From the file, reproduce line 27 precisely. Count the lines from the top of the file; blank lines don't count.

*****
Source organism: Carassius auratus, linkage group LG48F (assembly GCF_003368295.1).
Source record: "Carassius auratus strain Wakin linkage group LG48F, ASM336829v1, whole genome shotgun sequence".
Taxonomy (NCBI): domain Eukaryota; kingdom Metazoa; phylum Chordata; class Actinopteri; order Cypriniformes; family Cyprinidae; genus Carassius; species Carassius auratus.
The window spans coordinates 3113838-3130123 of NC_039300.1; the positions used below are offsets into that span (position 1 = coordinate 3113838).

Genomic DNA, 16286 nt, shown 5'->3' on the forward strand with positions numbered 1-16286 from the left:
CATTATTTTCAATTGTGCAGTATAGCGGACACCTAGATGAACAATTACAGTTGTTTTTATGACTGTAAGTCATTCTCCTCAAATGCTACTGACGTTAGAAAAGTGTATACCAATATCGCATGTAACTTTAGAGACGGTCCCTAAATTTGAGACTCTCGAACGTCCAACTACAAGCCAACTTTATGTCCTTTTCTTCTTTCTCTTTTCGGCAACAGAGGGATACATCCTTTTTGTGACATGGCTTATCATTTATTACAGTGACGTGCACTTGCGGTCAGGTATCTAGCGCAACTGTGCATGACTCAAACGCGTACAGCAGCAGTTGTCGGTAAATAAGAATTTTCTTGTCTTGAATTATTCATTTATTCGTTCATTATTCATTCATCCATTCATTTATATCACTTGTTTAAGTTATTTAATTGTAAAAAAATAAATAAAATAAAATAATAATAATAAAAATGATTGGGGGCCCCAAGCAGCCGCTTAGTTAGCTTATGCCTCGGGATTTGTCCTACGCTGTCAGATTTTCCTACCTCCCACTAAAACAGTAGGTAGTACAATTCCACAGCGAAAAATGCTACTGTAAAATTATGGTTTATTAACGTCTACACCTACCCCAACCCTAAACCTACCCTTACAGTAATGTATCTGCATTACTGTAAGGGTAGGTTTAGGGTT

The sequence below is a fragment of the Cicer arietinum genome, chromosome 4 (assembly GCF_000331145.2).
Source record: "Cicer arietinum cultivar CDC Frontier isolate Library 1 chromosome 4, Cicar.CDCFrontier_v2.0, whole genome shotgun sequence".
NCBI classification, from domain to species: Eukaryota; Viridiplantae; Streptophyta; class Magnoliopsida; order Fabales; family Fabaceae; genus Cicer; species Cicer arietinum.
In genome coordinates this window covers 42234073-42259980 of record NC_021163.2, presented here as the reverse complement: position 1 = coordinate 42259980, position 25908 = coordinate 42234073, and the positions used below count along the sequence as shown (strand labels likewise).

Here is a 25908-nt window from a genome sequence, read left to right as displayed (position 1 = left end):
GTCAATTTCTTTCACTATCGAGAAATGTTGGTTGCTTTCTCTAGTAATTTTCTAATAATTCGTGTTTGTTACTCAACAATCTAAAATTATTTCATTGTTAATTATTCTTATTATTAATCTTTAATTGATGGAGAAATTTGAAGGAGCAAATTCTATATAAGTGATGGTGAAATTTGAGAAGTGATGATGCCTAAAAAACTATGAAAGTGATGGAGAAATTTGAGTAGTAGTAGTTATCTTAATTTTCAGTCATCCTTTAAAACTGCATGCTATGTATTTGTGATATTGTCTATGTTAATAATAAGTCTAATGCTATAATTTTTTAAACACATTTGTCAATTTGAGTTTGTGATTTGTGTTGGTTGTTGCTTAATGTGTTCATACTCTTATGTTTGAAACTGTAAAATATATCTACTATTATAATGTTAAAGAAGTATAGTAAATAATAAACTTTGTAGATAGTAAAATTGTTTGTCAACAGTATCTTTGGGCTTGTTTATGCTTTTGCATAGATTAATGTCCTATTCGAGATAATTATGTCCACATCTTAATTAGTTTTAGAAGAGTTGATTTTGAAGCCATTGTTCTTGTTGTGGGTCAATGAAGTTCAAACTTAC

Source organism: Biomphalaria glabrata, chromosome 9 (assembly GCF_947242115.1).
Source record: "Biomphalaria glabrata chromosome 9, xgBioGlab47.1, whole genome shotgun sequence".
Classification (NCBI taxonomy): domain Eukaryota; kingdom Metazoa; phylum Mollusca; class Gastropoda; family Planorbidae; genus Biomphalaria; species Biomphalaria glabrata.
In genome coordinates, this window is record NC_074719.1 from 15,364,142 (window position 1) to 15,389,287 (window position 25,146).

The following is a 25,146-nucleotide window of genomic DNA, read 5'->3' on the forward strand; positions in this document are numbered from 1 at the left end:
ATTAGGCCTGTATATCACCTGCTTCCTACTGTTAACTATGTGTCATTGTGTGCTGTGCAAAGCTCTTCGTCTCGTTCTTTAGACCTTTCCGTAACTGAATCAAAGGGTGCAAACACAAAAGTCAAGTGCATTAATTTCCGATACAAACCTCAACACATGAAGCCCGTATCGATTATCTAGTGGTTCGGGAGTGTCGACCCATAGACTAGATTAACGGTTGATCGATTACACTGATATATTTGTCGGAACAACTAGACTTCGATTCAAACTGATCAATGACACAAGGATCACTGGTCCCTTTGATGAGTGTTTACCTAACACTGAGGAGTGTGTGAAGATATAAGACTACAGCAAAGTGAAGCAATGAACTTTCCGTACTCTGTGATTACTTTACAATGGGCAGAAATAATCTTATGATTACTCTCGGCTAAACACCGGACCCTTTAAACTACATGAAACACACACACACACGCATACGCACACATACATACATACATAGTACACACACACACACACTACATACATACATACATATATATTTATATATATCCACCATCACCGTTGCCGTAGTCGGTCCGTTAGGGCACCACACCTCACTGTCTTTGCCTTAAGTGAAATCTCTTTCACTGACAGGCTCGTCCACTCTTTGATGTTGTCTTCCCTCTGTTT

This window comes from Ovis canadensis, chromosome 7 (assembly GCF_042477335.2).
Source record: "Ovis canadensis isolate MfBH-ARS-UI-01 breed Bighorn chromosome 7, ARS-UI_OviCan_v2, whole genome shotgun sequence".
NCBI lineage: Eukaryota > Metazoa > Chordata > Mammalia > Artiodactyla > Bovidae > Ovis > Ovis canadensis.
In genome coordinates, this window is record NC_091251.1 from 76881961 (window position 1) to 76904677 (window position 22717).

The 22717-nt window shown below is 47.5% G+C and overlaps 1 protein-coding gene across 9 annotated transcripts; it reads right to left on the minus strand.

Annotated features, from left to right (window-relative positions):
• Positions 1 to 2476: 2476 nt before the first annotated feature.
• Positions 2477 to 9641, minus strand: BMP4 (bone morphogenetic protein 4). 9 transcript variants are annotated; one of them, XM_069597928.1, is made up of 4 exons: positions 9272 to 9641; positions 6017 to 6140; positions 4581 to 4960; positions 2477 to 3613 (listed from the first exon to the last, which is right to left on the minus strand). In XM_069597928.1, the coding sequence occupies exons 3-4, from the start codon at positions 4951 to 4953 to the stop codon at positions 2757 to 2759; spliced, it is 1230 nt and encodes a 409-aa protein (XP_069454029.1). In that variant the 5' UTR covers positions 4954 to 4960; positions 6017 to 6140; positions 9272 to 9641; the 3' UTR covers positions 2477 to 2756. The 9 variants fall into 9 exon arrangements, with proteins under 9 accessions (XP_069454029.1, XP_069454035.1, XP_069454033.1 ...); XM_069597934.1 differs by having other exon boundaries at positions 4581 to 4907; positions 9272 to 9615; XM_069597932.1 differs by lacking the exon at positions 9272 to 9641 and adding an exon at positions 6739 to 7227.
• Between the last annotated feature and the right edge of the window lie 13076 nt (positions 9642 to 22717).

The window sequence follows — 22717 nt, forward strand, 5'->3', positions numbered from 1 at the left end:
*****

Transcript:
• Between the last annotated feature and the right edge of the window lie 13076 nt (positions 9642 to 22717).